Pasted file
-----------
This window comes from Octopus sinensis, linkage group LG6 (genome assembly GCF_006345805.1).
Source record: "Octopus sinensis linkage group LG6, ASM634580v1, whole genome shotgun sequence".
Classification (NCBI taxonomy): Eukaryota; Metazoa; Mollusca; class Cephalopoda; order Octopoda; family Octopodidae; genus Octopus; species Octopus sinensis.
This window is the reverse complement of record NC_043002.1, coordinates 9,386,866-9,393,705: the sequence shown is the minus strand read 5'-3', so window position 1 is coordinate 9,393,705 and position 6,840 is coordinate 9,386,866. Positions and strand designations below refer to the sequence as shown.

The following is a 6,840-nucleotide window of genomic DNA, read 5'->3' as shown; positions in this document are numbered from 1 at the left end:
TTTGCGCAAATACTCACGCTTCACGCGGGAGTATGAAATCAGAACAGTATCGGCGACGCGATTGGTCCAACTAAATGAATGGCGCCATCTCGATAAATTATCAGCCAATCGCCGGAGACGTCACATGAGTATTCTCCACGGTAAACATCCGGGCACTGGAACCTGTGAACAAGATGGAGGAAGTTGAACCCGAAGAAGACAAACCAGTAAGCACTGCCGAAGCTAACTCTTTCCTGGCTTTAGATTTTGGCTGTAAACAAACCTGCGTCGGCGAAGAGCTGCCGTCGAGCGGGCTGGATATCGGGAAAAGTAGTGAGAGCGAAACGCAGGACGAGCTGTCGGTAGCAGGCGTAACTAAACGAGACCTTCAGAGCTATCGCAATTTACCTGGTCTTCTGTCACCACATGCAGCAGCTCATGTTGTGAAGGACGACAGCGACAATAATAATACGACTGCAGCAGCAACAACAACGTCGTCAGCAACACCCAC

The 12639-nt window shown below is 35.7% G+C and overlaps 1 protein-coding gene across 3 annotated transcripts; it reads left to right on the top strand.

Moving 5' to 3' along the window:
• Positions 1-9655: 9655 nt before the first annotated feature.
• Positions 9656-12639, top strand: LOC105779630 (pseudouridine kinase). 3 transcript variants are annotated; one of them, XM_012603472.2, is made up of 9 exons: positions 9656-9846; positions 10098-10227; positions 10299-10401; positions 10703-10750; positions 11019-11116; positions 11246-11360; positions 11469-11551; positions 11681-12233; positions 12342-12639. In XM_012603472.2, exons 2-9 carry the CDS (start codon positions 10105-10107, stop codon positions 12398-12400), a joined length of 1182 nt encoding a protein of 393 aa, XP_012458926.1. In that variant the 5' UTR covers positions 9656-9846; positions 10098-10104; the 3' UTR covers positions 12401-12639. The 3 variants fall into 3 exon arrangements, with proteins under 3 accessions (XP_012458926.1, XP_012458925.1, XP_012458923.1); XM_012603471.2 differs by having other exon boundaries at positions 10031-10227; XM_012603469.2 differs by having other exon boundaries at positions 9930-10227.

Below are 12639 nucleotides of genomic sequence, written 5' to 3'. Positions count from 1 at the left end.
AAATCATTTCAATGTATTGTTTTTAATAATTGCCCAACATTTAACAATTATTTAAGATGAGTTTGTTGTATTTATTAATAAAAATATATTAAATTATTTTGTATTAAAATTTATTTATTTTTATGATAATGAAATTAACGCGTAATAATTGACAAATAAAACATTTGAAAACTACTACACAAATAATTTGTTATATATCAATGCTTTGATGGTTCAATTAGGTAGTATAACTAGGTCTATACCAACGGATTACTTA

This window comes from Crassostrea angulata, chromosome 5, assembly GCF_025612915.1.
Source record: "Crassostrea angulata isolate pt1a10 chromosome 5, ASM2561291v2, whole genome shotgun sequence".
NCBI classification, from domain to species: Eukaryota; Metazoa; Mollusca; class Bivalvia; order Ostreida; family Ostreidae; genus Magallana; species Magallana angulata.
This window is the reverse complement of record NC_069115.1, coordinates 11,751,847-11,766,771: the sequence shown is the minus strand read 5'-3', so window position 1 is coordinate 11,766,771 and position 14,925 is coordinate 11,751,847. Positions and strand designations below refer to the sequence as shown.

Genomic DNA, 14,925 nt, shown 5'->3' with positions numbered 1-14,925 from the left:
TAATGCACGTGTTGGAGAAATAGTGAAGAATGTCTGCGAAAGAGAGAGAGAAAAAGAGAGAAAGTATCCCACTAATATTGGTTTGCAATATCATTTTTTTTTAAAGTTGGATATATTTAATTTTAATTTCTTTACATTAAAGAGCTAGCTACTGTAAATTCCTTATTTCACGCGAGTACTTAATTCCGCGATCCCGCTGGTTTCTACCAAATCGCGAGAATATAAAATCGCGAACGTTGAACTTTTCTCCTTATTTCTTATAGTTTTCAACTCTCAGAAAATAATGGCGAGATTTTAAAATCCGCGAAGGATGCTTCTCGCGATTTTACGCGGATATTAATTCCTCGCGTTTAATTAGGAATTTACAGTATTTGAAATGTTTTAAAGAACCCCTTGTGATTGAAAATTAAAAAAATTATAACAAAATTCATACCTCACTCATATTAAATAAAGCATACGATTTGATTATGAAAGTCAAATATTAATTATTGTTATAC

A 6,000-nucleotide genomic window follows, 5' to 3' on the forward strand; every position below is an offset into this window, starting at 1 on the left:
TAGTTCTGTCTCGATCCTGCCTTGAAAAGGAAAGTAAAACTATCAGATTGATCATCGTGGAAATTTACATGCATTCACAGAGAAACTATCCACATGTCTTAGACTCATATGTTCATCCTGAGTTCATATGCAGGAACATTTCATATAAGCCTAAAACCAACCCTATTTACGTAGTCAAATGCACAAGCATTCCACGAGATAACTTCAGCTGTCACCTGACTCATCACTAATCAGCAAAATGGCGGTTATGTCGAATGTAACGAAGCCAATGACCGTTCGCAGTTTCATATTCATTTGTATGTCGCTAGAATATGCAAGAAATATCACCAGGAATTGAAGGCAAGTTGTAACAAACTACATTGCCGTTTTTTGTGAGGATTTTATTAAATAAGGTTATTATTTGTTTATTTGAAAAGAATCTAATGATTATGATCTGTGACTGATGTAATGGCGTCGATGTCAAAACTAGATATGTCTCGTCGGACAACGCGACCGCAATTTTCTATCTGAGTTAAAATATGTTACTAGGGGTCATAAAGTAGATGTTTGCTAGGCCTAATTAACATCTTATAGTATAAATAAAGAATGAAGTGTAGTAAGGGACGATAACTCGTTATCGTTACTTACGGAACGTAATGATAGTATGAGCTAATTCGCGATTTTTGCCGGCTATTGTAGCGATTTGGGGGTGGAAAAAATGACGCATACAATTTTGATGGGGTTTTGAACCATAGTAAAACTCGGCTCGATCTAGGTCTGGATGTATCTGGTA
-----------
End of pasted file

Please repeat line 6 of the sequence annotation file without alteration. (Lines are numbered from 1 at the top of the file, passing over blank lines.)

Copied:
TTTGCGCAAATACTCACGCTTCACGCGGGAGTATGAAATCAGAACAGTATCGGCGACGCGATTGGTCCAACTAAATGAATGGCGCCATCTCGATAAATTATCAGCCAATCGCCGGAGACGTCACATGAGTATTCTCCACGGTAAACATCCGGGCACTGGAACCTGTGAACAAGATGGAGGAAGTTGAACCCGAAGAAGACAAACCAGTAAGCACTGCCGAAGCTAACTCTTTCCTGGCTTTAGATTTTGGCTGTAAACAAACCTGCGTCGGCGAAGAGCTGCCGTCGAGCGGGCTGGATATCGGGAAAAGTAGTGAGAGCGAAACGCAGGACGAGCTGTCGGTAGCAGGCGTAACTAAACGAGACCTTCAGAGCTATCGCAATTTACCTGGTCTTCTGTCACCACATGCAGCAGCTCATGTTGTGAAGGACGACAGCGACAATAATAATACGACTGCAGCAGCAACAACAACGTCGTCAGCAACACCCAC